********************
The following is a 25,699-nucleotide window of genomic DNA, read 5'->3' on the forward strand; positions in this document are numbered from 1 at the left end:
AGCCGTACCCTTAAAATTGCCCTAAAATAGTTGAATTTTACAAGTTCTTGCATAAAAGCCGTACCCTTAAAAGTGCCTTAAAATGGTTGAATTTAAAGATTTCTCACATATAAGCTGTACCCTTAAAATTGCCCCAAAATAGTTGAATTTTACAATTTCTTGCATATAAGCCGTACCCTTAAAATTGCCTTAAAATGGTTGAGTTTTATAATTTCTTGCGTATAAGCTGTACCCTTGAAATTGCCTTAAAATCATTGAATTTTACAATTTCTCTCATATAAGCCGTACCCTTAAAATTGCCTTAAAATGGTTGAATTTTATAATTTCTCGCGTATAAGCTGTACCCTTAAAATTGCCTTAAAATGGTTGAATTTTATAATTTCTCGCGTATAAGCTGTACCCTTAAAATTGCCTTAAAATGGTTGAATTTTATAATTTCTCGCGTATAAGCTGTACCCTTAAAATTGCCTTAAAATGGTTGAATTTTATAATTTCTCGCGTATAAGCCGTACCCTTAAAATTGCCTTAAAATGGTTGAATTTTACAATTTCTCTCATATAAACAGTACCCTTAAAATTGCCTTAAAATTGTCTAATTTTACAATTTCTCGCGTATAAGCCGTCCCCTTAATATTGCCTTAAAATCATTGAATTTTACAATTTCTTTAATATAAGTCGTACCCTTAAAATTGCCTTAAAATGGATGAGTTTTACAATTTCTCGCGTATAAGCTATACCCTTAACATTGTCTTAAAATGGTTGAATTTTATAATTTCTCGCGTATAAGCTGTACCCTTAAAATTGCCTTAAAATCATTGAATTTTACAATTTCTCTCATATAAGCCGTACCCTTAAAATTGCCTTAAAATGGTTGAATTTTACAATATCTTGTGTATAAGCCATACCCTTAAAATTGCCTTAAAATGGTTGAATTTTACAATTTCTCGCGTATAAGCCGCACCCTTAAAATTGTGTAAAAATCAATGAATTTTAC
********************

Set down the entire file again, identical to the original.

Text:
The following is a 25,699-nucleotide window of genomic DNA, read 5'->3' on the forward strand; positions in this document are numbered from 1 at the left end:
AGCCGTACCCTTAAAATTGCCCTAAAATAGTTGAATTTTACAAGTTCTTGCATAAAAGCCGTACCCTTAAAAGTGCCTTAAAATGGTTGAATTTAAAGATTTCTCACATATAAGCTGTACCCTTAAAATTGCCCCAAAATAGTTGAATTTTACAATTTCTTGCATATAAGCCGTACCCTTAAAATTGCCTTAAAATGGTTGAGTTTTATAATTTCTTGCGTATAAGCTGTACCCTTGAAATTGCCTTAAAATCATTGAATTTTACAATTTCTCTCATATAAGCCGTACCCTTAAAATTGCCTTAAAATGGTTGAATTTTATAATTTCTCGCGTATAAGCTGTACCCTTAAAATTGCCTTAAAATGGTTGAATTTTATAATTTCTCGCGTATAAGCTGTACCCTTAAAATTGCCTTAAAATGGTTGAATTTTATAATTTCTCGCGTATAAGCTGTACCCTTAAAATTGCCTTAAAATGGTTGAATTTTATAATTTCTCGCGTATAAGCCGTACCCTTAAAATTGCCTTAAAATGGTTGAATTTTACAATTTCTCTCATATAAACAGTACCCTTAAAATTGCCTTAAAATTGTCTAATTTTACAATTTCTCGCGTATAAGCCGTCCCCTTAATATTGCCTTAAAATCATTGAATTTTACAATTTCTTTAATATAAGTCGTACCCTTAAAATTGCCTTAAAATGGATGAGTTTTACAATTTCTCGCGTATAAGCTATACCCTTAACATTGTCTTAAAATGGTTGAATTTTATAATTTCTCGCGTATAAGCTGTACCCTTAAAATTGCCTTAAAATCATTGAATTTTACAATTTCTCTCATATAAGCCGTACCCTTAAAATTGCCTTAAAATGGTTGAATTTTACAATATCTTGTGTATAAGCCATACCCTTAAAATTGCCTTAAAATGGTTGAATTTTACAATTTCTCGCGTATAAGCCGCACCCTTAAAATTGTGTAAAAATCAATGAATTTTAC